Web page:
By: ROBERT ZULLO | Richmond Times-Dispatch Published: May 10, 2012 Updated: May 10, 2012 - 12:00 AM RICHMOND, Va. -- When Doreen Hill left Mosby Court for one of the Richmond Redevelopment and Housing Authority's "scattered site" homes more than 20 years ago, she felt she was taking a step forward. After five years in the East End housing project, she had finished a family self-sufficiency program, had a job with Interbake Foods and was moving into a new home on Kansas Avenue, near Maymont Park. Hill, 56, was among nearly 50 people, mostly elderly women, who showed up at a community meeting Wednesday night on the future of the authority's 121 scattered site homes, which the housing authority has contemplated selling. Hill and others who spoke at the meeting worried about having to go back to one of the city's housing projects if their homes are sold. "To me, that's moving backward," Hill said. "Before I did that, I'd leave RRHA altogether." New RRHA Chief Executive Officer Adrienne Goolsby, a former Chicago public official who has been on the job about two weeks, stressed to the crowd that no decision had been made regarding the homes. "I want to make sure that we create a plan that's holistic with the community and that this plan is not just dictated by RRHA," she after the meeting. She added that staff are evaluating all the homes, including the nearly half that are vacant. "This will not be a blanket-type approach," Goolsby told the crowd. "That's one thing I can guarantee." The initial plan to sell the homes dates to 2005, when the housing authority decided the scattered site properties had become too costly to operate and maintain. The authority began renovating homes to sell to residents or other low-income buyers, though only 11 had sold by this year, when the authority floated the idea of selling the homes "as is." That move prompted bitter opposition from residents. " 'As is' was never mentioned years ago about buying your house," said Charlene Harris, 65, who lives on Colorado Avenue. "I just retired. When am I even going to get money to buy my house as is, when it needs so many repairs that should have been done years ago?" Others at the meeting criticized the management of the housing authority for broken promises regarding purchasing their homes, letting houses deteriorate, shoddy workmanship, failing to respond to maintenance requests and intimidating residents. James Kevin Harris, Charlene Harris' son, told Goolsby she should start with housing authority staff. "They're scaring ladies into not complaining about things that's wrong with their houses because they might have been late on their rent and they got a fee they've got to pay," he said. "It's just really like fear-mongering. That's how I see it." At meetings, housing authority managers "speak to these people like they're children," Harris added. "They don't give them any respect," he said. "They don't know anything when you're trying to get an answer. And they need to be held accountable." Goolsby said she would follow up on complaints. "I need to meet with staff to get a better sense of how we operate," she said. Deborah Willis, 47, lives in the South Lombardy Street house her mother rented from 1974 until she died and wants to stay there. "Nobody's shooting, nobody's bothering me. All the neighbors are close," she said. "It's wonderful." Willis, who has cancer, lupus and chronic obstructive pulmonary disease, pays $198 a month in rent and is on a fixed income. "If I fall out, I know my neighbors are there," she said. "The neighborhood is beautiful. I just don't want to leave." City Councilman E. Martin Jewell, whose 5th District includes many of the properties, welcomed Goolsby to Richmond, saying at the meeting that she "seems to come with a bright, fresh spirit." Jewell said plans to sell the homes "in this god-awful way is total disregard for dignity and respect," and added that residents have been given mixed messages from the housing authority as to how and when they'd be able to purchase the homes. "The homes have been paid for ages ago," he said. "There are all sorts of alternatives we could consider." firstname.lastname@example.org (804) 649-6911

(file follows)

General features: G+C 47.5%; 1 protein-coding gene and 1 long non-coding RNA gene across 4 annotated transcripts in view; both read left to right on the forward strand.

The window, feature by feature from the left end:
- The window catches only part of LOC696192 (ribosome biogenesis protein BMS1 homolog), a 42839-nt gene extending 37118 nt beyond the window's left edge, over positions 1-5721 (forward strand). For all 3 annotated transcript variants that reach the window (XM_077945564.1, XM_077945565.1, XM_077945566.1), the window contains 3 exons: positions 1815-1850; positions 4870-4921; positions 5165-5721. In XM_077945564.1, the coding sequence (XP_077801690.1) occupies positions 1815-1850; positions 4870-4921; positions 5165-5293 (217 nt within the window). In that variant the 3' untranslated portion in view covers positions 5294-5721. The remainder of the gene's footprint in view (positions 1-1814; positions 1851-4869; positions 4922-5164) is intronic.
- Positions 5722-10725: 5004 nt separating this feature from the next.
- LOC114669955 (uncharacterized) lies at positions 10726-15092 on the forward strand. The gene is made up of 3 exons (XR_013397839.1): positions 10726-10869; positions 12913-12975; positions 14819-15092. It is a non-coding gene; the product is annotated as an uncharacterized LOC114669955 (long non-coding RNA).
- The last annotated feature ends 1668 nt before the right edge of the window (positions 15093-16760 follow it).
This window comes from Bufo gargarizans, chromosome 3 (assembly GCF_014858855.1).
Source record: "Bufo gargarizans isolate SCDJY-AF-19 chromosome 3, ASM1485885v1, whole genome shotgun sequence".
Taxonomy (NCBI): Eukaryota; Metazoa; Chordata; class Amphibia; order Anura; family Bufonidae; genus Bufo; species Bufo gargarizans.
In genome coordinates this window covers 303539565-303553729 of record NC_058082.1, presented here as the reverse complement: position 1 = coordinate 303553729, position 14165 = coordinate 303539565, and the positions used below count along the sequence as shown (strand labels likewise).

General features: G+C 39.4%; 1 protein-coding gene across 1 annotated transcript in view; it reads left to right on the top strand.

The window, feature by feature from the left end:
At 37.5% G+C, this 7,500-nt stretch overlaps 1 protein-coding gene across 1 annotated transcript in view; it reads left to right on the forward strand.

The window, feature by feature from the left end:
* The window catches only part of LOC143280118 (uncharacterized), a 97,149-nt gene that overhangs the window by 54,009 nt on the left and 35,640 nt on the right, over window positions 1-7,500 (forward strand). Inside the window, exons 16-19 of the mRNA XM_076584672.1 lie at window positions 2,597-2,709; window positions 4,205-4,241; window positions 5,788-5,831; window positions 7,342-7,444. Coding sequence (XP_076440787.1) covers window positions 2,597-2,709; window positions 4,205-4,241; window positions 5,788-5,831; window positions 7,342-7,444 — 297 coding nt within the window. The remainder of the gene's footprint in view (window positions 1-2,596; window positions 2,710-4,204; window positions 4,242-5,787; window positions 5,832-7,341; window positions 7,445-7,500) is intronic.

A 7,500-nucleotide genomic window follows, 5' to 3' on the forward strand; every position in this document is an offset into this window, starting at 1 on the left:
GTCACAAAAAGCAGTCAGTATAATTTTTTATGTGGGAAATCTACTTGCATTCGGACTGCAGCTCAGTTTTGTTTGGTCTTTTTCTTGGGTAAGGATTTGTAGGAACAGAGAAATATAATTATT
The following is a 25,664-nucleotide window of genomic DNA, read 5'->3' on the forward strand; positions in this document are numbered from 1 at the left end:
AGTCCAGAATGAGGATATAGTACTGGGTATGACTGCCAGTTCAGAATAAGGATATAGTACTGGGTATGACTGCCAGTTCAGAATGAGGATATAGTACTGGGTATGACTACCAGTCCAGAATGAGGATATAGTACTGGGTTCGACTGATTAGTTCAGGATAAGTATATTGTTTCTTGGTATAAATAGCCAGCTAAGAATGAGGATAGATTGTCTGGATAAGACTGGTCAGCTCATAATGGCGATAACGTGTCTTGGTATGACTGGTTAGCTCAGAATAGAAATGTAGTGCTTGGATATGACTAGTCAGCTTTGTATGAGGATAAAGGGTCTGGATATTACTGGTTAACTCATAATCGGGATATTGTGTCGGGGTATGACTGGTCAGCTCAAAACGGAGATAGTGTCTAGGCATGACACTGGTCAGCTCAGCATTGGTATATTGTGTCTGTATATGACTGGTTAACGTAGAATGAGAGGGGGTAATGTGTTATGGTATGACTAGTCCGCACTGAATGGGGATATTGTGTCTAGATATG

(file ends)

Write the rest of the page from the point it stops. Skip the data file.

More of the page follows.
Tuesday, May 1, 2012
RICHMOND, Va. --
The mulched and manicured front yard of Wanda Jones features gardenias, pansies and rose bushes. The inside of her rental property, on Colorado Avenue in the Randolph neighborhood of Richmond, glows with a similar pride.
"I love my yard. I do my own painting," said Jones, a Richmond Redevelopment and Housing Authority tenant who has lived in the tidy brick dwelling for 20 years. "I fix up this house like it's my house, because it's my home ." For how long remains to be seen.
Jones is among the RRHA tenants who would be displaced by an RRHA plan to sell more than 120 public-housing dwellings, half of which are occupied.
"No final decision has been made at this time," said RRHA spokeswoman Osita Iroegbu. "The RRHA Board of Commissioners and RRHA staff continue to review and assess the strategic direction of the scattered-site properties."
Next door to Jones, in the yard of RRHA tenant Charlene Harris, hot dogs and hamburgers sizzled on the grill during a "teach-in" and cookout held Friday by Residents of Public Housing in Richmond Against Mass Evictions (RePHRAME). Speakers spent much of the evening raking the housing authority over the coals.
Jones said residents were offered an RRHA apartment in Whitcomb Court, Creighton Court or Fulton, then vouchers for those who qualified. Neither option appeals to her.
"I love the neighborhood. Wouldn't change it for nothing. It's so peaceful. And to go back in a development, I'm devastated. … I don't want to go backwards."
If RRHA sells off its scattered housing, it would take Richmond backward.
Most of the affected homes are in Randolph, an uncommonly diverse community by Richmond-area standards. The housing stock runs the gamut from public housing to homes valued above $200,000. Retirees, professionals, public-housing residents and college students share the neighborhood.
Dispersing poverty is a stated goal of Richmond Mayor Dwight C. Jones. Indeed, concentrated poverty makes every task more difficult, from educating children to reducing crime to abating poverty itself. But you don't have to be a policy wonk to see that the displacement of vulnerable families in this economy contradicts the mission of any housing agency.
Housing authority officials, citing diminishing funds from the U.S. Department of Housing and Urban Development, say they cannot afford to maintain and repair scattered sites. Such talk breeds cynicism among public-housing residents and affordable-housing advocates. How committed is Richmond to dispersing poverty, anyway?
Adrienne Goolsby, the new CEO of RRHA, is planning a community meeting next week with community members living in the scattered-site development "to continue the conversation with them surrounding the future of the scattered-site houses," Iroegbu said.
Goolsby would brighten the future of public housing in Richmond by abandoning the sell-off and rejecting the idea that the bottom line is an excuse for bad public policy.